Thank you for your response.
Please accept my apologies for my delay in responding to you.
If you do suspect that your husband has remarried another woman then it is important that you report this to the police so that they can investigate as bigamy is an offence.
In respect of the matrimonial finances, with such a long marriage as yours, if either of you decided to divorce then the starting point for the division of the assets is equality. A claim in respect of the matrimonial finances can only be made when divorce proceedings have been issued.
The court considers the following criteria when deciding the matrimonial finances and whether to depart from equality:
The income, earning capacity, property and other financial resources which each of the parties to the marriage has or is likely to have in the foreseeable future, including in the case of earning capacity any increase in that capacity which it would, in the opinion of the Court, be reasonable to expect a party to the marriage to take steps to acquire;The financial needs, obligations and responsibilities which each of the parties to the marriage has or is likely to have in the foreseeable future;The standard of living enjoyed by the family before the breakdown of the marriage;The age of each party to the marriage and the duration of the marriage;Any physical or mental disability of either of the parties to the marriage;The contributions which each of the parties has made or is likely in the foreseeable future to make to the welfare of the family, including any contribution by looking after the home or caring for the family;The conduct of each of the parties, if that conduct is such that it would, in the opinion of the Court, be inequitable to disregard it;In the case of proceedings for divorce or nullity of marriage, the value to each of the parties to the marriage of any benefit which, by reason of the dissolution or annulment of the marriage, that party will lose the chance of acquiring (e.g. a right to your husband’s pensions).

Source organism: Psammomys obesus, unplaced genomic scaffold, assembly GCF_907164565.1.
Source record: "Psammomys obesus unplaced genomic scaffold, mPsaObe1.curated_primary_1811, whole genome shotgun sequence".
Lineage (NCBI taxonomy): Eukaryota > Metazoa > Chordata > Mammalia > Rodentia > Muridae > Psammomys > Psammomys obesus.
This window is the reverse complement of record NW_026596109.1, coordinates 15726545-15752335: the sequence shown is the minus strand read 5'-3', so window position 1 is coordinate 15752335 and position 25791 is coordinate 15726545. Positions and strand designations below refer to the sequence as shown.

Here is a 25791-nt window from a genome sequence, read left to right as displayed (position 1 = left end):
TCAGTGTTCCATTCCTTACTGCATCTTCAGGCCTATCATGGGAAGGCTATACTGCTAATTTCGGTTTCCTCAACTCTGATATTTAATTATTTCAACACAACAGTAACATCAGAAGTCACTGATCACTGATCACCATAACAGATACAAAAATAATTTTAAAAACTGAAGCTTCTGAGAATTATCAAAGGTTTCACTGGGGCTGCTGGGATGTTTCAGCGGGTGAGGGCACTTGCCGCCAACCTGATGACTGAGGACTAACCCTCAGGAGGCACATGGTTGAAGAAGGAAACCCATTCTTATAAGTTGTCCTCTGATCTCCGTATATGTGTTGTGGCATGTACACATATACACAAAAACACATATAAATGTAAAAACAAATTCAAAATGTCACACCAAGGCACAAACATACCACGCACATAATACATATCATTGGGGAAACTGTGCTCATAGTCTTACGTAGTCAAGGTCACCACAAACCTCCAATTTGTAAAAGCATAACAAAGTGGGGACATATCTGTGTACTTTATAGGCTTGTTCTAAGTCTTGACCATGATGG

The matrimonial assets does include the assets for both of you and therefore will inlcude the additional property that you have. Perhaps your husband may be agreeable to the additional house being left for the benefit of your children and grandchildren. If he wont then the court would have to decide. I note that you purchaed this property from your inheritance. It is possible for a court to 'ring fence' someones inheritance if there is sufficent other assets to meet needs. There is about £320k equity in your home. The court would likely order this to be sold so that the equity can be realised. If £160k was not sufficent to meet your husbands needs including his housing needs then a court may order him a larger share if it was going to 'ring fence' the property that you had purchased from your inheritance.
Let me know if I can assist you further
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